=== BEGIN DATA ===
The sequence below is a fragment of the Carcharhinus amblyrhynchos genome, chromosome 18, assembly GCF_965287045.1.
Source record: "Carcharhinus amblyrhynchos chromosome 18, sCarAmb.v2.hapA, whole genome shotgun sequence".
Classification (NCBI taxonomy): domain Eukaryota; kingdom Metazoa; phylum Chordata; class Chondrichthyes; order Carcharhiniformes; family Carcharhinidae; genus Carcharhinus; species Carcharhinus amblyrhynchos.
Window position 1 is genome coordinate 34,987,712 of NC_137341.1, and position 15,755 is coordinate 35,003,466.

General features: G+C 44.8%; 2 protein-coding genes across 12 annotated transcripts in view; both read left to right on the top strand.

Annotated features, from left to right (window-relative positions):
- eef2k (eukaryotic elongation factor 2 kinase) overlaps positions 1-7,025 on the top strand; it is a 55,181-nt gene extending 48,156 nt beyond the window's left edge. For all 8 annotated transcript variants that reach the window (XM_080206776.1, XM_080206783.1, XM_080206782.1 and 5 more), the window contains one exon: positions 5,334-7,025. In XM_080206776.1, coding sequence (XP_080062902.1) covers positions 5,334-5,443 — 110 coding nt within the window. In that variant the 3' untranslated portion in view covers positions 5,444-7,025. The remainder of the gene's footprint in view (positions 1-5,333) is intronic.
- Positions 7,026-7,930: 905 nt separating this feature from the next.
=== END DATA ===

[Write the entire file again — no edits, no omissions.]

The sequence below is a fragment of the Carcharhinus amblyrhynchos genome, chromosome 18, assembly GCF_965287045.1.
Source record: "Carcharhinus amblyrhynchos chromosome 18, sCarAmb.v2.hapA, whole genome shotgun sequence".
Classification (NCBI taxonomy): domain Eukaryota; kingdom Metazoa; phylum Chordata; class Chondrichthyes; order Carcharhiniformes; family Carcharhinidae; genus Carcharhinus; species Carcharhinus amblyrhynchos.
Window position 1 is genome coordinate 34,987,712 of NC_137341.1, and position 15,755 is coordinate 35,003,466.

General features: G+C 44.8%; 2 protein-coding genes across 12 annotated transcripts in view; both read left to right on the top strand.

Annotated features, from left to right (window-relative positions):
- eef2k (eukaryotic elongation factor 2 kinase) overlaps positions 1-7,025 on the top strand; it is a 55,181-nt gene extending 48,156 nt beyond the window's left edge. For all 8 annotated transcript variants that reach the window (XM_080206776.1, XM_080206783.1, XM_080206782.1 and 5 more), the window contains one exon: positions 5,334-7,025. In XM_080206776.1, coding sequence (XP_080062902.1) covers positions 5,334-5,443 — 110 coding nt within the window. In that variant the 3' untranslated portion in view covers positions 5,444-7,025. The remainder of the gene's footprint in view (positions 1-5,333) is intronic.
- Positions 7,026-7,930: 905 nt separating this feature from the next.